• green is used to indicate those countries that (based on the change in the different indicators over a recent period) should meet the target in 2030 just by maintaining their current pace of progress (i.e. more than 75% of (randomised) projections meet the target);

  • yellow for those countries whose current pace of progress is insufficient to meet the target by 2030 (i.e. less than 75% of randomised projections meet the target, while the correlation coefficient between the indicator and the year is high and statistically significant, implying that a significant trend could be detected); and

  • red for those countries whose recent changes have been stagnating or moving them further away from the target (i.e. less than 75% of randomised projections meet the target and the correlation coefficient between the indicator and the year is low or statistically insignificant, implying that no statistical trend could be identified).

With the aim of helping its member countries in navigating the 2030 Agenda and in setting their own priorities for action, this report relies on a unique methodology for measuring the distance that OECD countries have to travel to achieve SDG targets. The identification of the main strengths and challenges proposed in this report relies on current performances only:

  • A target is considered to be a strength when the distance to the target end-value is lower than 0.5 s.u. (i.e. the distance is deemed to be small) or when the country is closer to the target than the OECD average. For instance, while Korea's distance to Target 2.2 on malnutrition is 1.4 s.u. (i.e. classified as medium distance), the average OECD distance is 2.5 s.u. Therefore, Target 2.2 is categorised as being a strength for Korea.

  • A target is considered to be a challenge when the distance to target is greater than 1.5 s.u. (i.e. distance is deemed to be long) or when the country is further away from the target than the OECD average. For instance, Estonia's distance to Target 4.2 on pre-primary education is 1.1 s.u. (i.e. medium distance), which is higher than the 0.24 s.u. distance for the OECD average. Target 4.2 is therefore classified as a weakness for Estonia.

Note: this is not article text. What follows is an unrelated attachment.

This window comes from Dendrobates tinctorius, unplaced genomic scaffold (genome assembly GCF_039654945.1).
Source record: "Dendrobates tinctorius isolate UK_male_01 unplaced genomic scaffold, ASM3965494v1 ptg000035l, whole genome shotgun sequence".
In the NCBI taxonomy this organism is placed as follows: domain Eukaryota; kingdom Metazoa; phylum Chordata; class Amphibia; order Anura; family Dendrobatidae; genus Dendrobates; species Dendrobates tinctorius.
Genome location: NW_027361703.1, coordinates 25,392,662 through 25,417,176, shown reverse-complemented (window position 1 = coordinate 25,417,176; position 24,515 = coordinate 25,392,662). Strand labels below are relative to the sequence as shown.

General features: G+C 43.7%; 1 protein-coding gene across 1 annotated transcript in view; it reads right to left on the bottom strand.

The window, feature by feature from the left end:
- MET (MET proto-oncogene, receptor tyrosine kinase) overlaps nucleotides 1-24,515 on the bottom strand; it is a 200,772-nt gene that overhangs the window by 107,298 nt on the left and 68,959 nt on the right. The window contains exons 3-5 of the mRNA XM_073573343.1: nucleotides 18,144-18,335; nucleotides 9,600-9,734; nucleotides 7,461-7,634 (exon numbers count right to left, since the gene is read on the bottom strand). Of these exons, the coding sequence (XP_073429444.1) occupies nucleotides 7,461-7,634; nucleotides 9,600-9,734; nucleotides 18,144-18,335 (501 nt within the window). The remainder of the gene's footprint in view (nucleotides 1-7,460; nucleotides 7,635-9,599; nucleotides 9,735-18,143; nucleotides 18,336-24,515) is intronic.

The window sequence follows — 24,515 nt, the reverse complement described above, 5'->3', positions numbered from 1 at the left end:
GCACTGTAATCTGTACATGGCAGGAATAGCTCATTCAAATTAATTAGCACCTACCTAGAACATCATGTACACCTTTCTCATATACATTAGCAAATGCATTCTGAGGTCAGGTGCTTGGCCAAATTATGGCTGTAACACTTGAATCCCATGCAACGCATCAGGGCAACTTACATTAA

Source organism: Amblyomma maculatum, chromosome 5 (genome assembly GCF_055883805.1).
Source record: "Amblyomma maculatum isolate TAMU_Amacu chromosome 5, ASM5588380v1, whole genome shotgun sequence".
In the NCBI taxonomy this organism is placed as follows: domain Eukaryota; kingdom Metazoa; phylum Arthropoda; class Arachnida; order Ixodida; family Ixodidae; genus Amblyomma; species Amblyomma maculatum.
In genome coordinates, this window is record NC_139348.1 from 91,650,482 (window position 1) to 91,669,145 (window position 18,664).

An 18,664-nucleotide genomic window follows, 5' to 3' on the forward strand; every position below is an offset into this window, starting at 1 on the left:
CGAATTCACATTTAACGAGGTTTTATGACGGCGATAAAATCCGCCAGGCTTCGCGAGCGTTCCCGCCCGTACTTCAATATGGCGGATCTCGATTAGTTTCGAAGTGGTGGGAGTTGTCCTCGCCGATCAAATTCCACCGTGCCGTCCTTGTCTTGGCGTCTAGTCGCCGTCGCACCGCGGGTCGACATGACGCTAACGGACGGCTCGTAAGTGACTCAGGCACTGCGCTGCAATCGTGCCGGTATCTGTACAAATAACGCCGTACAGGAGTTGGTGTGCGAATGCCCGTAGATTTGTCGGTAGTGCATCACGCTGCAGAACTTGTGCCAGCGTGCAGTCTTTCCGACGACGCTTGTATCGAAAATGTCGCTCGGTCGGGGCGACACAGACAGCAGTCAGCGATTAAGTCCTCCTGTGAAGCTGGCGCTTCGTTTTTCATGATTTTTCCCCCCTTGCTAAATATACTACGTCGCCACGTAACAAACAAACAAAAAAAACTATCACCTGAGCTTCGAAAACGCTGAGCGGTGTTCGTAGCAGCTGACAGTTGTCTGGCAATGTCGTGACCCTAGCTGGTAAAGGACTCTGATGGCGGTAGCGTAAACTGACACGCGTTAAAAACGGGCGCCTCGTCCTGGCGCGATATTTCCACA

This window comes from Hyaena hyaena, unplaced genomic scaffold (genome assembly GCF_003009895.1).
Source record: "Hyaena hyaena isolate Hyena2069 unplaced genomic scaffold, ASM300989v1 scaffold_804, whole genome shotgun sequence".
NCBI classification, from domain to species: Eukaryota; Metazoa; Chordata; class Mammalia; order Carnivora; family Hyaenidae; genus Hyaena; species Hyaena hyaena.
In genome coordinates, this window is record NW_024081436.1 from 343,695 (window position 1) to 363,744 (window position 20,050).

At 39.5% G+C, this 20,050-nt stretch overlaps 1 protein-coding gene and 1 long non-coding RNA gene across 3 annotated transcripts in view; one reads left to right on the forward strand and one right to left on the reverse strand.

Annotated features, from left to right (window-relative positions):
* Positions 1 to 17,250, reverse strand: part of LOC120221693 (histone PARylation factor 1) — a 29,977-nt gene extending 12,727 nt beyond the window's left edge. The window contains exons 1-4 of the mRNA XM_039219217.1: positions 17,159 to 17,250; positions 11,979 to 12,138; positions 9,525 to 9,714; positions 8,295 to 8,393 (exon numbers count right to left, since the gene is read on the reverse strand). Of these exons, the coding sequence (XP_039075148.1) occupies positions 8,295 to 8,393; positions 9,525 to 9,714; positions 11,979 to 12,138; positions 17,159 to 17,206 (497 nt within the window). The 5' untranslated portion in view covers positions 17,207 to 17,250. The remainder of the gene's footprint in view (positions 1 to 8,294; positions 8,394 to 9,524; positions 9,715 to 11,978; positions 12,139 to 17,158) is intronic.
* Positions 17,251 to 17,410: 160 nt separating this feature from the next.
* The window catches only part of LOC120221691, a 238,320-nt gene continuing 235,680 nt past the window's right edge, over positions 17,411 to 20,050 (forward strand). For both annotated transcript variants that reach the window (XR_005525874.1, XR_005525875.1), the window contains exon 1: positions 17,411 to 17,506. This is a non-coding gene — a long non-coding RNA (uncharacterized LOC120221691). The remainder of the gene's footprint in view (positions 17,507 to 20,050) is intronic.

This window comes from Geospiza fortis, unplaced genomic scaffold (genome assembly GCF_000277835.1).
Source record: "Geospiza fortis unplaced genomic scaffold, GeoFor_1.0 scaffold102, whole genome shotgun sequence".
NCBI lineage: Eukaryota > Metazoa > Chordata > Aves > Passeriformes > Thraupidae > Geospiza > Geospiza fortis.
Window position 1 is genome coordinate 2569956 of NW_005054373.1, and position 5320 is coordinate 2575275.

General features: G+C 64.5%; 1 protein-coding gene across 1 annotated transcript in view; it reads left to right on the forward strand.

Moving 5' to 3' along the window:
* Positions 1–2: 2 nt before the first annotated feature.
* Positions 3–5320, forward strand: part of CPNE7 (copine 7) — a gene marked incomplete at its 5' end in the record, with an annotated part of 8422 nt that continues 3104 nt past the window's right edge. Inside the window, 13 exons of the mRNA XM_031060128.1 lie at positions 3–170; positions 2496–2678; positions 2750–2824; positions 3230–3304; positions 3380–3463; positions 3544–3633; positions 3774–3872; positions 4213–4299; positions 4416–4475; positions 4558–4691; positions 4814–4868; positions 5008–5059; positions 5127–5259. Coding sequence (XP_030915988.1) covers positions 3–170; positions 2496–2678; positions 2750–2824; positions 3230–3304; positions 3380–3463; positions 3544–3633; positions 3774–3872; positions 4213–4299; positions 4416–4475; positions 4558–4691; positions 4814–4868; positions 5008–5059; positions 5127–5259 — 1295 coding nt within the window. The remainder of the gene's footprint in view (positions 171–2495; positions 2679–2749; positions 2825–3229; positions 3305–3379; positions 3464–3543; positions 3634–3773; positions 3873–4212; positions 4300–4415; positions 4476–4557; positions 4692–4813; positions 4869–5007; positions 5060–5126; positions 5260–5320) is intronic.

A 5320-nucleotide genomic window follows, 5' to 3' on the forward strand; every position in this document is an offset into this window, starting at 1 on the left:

While the lack of consistent time series often prevents an exhaustive assessment of trends, they are discussed when available and relevant in nuancing the assessment of current performance.

In total, this report relies on 537 data series supporting 183 of the 247 indicators listed in the global indicator framework (or for close proxies of these indicators). These indicators cover 134 of the 169 SDG targets. Yet, target coverage is uneven across the 17 goals and among OECD member countries.

Figure 2 summarises data availability:

  • darker blue bars indicate the share of targets for which at least one indicator (including indicators providing context information) is available

  • lighter blue bars indicate the share of targets for which the available indicator(s) include those having a clear normative direction (i.e. allowing to distinguish between good and bad performance), which are the only ones used to measure distances to target levels.

  • medium blue bars indicate the share of targets for which progress over time can be gauged (i.e. at least three observations are available over a five-year period).

All methods and concepts are further detailed in the Methodological Annex.